Convergence in GDP Growth Rates across the Provinces of China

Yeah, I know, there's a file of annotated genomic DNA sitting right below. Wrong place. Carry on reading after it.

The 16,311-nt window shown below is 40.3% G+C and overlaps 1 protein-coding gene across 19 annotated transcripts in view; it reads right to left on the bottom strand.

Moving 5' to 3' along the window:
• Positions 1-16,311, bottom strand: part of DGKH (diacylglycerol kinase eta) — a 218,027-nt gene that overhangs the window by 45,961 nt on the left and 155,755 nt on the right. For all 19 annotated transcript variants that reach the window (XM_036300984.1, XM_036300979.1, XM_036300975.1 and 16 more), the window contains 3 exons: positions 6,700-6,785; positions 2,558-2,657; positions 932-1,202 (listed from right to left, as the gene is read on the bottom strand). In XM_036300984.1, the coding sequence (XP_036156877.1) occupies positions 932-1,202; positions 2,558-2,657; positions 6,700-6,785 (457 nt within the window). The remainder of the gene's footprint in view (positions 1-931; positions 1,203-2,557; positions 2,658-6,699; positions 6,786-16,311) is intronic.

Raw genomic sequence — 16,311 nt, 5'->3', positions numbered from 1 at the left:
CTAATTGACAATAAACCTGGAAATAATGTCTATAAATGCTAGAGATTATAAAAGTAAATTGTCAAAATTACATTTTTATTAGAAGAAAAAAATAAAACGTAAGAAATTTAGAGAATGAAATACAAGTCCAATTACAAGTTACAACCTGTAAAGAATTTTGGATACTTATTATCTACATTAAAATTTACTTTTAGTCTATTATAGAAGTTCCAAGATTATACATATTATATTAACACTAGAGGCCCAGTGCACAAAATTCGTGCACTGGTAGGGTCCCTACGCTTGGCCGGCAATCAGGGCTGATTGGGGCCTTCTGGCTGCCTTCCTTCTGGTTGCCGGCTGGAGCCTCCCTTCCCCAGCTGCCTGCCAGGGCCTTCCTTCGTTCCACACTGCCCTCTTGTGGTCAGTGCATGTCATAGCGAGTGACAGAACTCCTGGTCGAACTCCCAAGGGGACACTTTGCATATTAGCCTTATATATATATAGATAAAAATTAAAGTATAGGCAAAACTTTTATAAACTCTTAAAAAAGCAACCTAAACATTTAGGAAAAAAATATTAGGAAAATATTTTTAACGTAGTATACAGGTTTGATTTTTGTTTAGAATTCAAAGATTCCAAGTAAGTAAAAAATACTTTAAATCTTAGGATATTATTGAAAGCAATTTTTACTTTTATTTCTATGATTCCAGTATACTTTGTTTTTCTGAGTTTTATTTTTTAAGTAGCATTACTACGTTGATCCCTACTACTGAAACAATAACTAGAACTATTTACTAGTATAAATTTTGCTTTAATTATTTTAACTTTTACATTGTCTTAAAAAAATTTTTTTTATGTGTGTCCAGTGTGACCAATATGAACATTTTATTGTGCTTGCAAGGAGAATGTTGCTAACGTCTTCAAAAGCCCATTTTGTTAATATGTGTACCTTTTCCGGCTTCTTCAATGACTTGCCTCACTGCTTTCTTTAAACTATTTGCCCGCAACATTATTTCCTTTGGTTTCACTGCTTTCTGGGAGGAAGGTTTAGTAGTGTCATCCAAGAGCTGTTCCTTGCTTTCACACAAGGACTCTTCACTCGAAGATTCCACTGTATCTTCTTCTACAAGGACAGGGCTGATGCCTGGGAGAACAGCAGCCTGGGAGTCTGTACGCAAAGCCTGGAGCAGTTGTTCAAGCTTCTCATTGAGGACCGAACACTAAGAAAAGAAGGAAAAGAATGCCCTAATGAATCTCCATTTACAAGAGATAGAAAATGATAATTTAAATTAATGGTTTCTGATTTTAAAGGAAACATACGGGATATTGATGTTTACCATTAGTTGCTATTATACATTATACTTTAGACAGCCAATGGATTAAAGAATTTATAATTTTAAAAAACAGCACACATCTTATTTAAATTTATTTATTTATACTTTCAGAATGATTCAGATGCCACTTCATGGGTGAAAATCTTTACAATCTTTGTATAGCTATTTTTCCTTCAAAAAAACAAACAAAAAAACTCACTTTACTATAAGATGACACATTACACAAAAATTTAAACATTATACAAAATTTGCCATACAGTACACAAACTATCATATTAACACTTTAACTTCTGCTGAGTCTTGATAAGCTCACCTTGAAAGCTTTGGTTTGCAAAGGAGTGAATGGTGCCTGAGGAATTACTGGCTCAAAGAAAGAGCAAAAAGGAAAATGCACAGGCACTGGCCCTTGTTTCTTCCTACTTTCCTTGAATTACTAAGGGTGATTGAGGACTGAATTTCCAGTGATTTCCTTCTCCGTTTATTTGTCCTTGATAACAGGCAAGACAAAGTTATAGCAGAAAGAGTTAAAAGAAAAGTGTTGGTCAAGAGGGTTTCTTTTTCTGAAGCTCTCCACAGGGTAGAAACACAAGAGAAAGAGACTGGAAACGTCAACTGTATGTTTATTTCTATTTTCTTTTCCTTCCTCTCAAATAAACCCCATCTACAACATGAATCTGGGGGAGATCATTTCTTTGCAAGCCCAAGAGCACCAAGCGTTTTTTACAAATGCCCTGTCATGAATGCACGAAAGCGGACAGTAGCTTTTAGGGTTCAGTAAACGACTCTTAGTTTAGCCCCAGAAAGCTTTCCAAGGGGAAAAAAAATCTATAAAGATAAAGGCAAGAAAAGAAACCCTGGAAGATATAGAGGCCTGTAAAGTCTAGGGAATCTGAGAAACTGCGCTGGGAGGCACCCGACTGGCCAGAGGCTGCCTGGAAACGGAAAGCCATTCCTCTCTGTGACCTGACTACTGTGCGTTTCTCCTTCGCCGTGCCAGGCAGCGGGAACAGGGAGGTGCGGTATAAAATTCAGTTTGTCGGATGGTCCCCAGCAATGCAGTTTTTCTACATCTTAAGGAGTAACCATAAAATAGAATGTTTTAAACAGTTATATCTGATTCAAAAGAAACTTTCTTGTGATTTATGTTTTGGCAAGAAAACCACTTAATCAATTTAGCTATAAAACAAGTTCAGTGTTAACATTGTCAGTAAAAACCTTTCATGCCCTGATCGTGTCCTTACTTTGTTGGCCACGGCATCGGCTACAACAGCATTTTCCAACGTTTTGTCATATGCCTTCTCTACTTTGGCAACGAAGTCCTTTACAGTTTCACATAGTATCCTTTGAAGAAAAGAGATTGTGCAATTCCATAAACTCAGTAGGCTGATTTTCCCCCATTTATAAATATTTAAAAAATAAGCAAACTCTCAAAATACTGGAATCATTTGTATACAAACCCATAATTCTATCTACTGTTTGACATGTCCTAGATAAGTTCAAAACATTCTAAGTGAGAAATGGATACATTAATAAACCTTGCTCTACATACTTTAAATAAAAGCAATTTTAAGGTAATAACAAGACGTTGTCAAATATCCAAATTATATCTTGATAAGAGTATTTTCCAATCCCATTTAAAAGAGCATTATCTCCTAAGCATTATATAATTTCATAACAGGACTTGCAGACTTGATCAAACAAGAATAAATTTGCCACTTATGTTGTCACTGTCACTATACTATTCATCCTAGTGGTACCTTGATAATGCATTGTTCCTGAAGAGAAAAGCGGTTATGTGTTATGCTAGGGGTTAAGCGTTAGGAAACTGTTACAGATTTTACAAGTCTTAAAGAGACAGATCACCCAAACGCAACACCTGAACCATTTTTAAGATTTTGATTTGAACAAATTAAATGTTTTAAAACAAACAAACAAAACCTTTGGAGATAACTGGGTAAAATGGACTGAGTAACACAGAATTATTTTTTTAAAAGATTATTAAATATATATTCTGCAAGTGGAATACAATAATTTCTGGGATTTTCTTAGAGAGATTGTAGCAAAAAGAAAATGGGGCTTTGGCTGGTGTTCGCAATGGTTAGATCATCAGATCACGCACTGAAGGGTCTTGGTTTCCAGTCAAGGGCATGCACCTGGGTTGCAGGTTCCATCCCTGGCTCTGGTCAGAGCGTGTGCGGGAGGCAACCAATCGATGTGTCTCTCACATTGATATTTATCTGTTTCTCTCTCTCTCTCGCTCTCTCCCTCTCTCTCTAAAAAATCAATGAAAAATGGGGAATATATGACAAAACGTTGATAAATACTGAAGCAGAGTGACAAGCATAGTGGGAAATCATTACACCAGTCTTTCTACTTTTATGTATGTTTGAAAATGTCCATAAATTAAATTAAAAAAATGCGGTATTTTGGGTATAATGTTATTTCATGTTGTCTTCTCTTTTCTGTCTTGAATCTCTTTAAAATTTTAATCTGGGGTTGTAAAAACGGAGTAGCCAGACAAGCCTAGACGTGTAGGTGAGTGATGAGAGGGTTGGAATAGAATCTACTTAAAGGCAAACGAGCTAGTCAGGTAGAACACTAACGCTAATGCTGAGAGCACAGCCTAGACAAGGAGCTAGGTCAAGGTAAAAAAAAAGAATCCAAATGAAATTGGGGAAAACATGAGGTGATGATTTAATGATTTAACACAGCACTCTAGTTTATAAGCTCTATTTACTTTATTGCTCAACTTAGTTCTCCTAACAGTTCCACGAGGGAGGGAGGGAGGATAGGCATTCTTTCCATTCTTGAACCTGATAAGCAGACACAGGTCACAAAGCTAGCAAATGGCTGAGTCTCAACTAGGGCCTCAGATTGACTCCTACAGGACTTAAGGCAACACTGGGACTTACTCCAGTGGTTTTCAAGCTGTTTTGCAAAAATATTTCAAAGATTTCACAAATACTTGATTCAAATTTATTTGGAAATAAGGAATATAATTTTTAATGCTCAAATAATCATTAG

Abstract: Economic theory predicts that poorer economies will catch up with richer ones through the process of convergence. The aim of this Master’s thesis is to establish if convergence in GDP growth rates exists across the provinces of China. After performing a steady state analysis of the provinces’ level of GDP per capita a regression analysis is carried out in order to establish if conditional convergence exists across the 31 provinces of Mainland China during the period 1985-2004. Based on the growth model with technology transfer we distinguish eleven variables explaining the variation in growth rate of GDP per capita. The variables are: initial GDP per capita, investments as share of GDP, population growth, productivity in the agricultural sector, school enrolment in higher and primary education, foreign direct investments, patents granted, infrastructure related to population and area of the province and a preferential policy index. In our optimal model initial GDP per capita, investments as share of GDP, population growth, patents granted and the preferential policy index are found significant. The parameter for initial GDP is -0.0000106 implying conditional convergence. Even though the catching up process is slow the conclusion is that convergence in GDP growth rates exists across the provinces of China for the period 1985-2004.
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